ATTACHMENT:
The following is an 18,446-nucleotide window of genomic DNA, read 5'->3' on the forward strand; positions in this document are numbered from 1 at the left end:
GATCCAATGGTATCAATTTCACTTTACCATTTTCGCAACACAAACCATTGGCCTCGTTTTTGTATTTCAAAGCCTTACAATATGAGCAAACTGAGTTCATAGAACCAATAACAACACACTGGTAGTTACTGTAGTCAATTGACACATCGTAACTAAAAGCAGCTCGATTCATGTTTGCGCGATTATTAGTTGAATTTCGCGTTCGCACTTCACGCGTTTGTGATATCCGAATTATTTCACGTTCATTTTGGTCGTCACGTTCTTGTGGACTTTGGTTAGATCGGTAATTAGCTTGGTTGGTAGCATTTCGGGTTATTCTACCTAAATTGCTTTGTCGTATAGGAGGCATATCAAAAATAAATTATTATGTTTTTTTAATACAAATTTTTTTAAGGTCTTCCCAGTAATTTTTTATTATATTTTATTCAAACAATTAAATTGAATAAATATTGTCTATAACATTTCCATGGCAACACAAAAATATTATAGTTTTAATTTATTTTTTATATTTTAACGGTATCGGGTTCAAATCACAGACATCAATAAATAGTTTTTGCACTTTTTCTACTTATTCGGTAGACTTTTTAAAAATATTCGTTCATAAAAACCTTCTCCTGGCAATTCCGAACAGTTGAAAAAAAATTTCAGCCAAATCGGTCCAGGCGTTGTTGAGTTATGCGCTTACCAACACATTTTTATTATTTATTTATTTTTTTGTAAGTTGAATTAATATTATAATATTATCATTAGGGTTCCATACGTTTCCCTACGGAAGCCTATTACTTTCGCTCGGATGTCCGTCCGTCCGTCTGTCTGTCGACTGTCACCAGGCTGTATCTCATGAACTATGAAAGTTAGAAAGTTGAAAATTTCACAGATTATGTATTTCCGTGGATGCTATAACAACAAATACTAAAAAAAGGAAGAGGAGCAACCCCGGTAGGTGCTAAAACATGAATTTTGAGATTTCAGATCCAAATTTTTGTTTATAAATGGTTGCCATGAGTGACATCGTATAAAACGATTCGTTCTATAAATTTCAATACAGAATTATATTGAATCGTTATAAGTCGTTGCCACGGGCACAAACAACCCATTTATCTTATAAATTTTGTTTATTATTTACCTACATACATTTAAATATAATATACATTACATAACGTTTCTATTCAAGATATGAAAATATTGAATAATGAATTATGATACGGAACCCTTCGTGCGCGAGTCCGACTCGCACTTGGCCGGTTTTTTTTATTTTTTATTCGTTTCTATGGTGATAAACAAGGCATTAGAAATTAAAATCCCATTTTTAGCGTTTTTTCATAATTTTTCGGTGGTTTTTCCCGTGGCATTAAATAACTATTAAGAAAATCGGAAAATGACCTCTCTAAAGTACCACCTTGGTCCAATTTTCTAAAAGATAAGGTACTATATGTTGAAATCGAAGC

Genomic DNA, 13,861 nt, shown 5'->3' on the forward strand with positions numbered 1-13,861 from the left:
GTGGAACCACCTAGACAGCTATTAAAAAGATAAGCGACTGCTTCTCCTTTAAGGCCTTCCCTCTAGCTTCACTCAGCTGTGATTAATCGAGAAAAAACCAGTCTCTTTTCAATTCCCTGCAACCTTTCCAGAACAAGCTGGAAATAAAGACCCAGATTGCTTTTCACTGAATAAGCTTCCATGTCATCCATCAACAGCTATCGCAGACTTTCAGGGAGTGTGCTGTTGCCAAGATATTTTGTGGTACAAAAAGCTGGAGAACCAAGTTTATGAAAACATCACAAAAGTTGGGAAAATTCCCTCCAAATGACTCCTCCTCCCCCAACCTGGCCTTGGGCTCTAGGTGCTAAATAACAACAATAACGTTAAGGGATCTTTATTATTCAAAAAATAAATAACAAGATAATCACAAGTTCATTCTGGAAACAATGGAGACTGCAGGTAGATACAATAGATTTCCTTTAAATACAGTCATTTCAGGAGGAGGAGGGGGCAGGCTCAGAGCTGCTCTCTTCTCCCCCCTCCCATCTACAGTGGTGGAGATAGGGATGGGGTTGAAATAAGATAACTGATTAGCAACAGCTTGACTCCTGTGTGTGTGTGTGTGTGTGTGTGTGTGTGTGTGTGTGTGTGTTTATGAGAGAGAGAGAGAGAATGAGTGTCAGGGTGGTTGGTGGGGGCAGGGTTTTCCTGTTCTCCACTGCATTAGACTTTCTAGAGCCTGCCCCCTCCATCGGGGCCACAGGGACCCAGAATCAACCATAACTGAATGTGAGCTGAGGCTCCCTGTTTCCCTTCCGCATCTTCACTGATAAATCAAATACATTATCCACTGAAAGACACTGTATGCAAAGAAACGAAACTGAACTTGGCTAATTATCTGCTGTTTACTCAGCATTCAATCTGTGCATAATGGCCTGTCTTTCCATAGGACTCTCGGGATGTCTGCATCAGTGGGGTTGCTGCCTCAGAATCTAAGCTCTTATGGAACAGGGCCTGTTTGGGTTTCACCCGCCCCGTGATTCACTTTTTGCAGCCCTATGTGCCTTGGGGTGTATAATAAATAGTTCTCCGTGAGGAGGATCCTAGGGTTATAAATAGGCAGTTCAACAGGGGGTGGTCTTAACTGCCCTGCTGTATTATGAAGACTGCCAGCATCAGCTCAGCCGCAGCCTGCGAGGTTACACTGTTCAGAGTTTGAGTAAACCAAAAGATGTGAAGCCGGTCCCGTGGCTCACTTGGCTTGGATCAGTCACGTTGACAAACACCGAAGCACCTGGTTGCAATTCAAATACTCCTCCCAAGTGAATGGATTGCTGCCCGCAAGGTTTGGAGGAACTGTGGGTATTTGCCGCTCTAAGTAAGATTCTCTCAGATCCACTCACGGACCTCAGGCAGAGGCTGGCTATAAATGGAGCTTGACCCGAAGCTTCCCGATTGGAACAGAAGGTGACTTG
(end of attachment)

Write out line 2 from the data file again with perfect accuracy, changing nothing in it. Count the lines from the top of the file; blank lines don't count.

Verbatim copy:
GATCCAATGGTATCAATTTCACTTTACCATTTTCGCAACACAAACCATTGGCCTCGTTTTTGTATTTCAAAGCCTTACAATATGAGCAAACTGAGTTCATAGAACCAATAACAACACACTGGTAGTTACTGTAGTCAATTGACACATCGTAACTAAAAGCAGCTCGATTCATGTTTGCGCGATTATTAGTTGAATTTCGCGTTCGCACTTCACGCGTTTGTGATATCCGAATTATTTCACGTTCATTTTGGTCGTCACGTTCTTGTGGACTTTGGTTAGATCGGTAATTAGCTTGGTTGGTAGCATTTCGGGTTATTCTACCTAAATTGCTTTGTCGTATAGGAGGCATATCAAAAATAAATTATTATGTTTTTTTAATACAAATTTTTTTAAGGTCTTCCCAGTAATTTTTTATTATATTTTATTCAAACAATTAAATTGAATAAATATTGTCTATAACATTTCCATGGCAACACAAAAATATTATAGTTTTAATTTATTTTTTATATTTTAACGGTATCGGGTTCAAATCACAGACATCAATAAATAGTTTTTGCACTTTTTCTACTTATTCGGTAGACTTTTTAAAAATATTCGTTCATAAAAACCTTCTCCTGGCAATTCCGAACAGTTGAAAAAAAATTTCAGCCAAATCGGTCCAGGCGTTGTTGAGTTATGCGCTTACCAACACATTTTTATTATTTATTTATTTTTTTGTAAGTTGAATTAATATTATAATATTATCATTAGGGTTCCATACGTTTCCCTACGGAAGCCTATTACTTTCGCTCGGATGTCCGTCCGTCCGTCTGTCTGTCGACTGTCACCAGGCTGTATCTCATGAACTATGAAAGTTAGAAAGTTGAAAATTTCACAGATTATGTATTTCCGTGGATGCTATAACAACAAATACTAAAAAAAGGAAGAGGAGCAACCCCGGTAGGTGCTAAAACATGAATTTTGAGATTTCAGATCCAAATTTTTGTTTATAAATGGTTGCCATGAGTGACATCGTATAAAACGATTCGTTCTATAAATTTCAATACAGAATTATATTGAATCGTTATAAGTCGTTGCCACGGGCACAAACAACCCATTTATCTTATAAATTTTGTTTATTATTTACCTACATACATTTAAATATAATATACATTACATAACGTTTCTATTCAAGATATGAAAATATTGAATAATGAATTATGATACGGAACCCTTCGTGCGCGAGTCCGACTCGCACTTGGCCGGTTTTTTTTATTTTTTATTCGTTTCTATGGTGATAAACAAGGCATTAGAAATTAAAATCCCATTTTTAGCGTTTTTTCATAATTTTTCGGTGGTTTTTCCCGTGGCATTAAATAACTATTAAGAAAATCGGAAAATGACCTCTCTAAAGTACCACCTTGGTCCAATTTTCTAAAAGATAAGGTACTATATGTTGAAATCGAAGC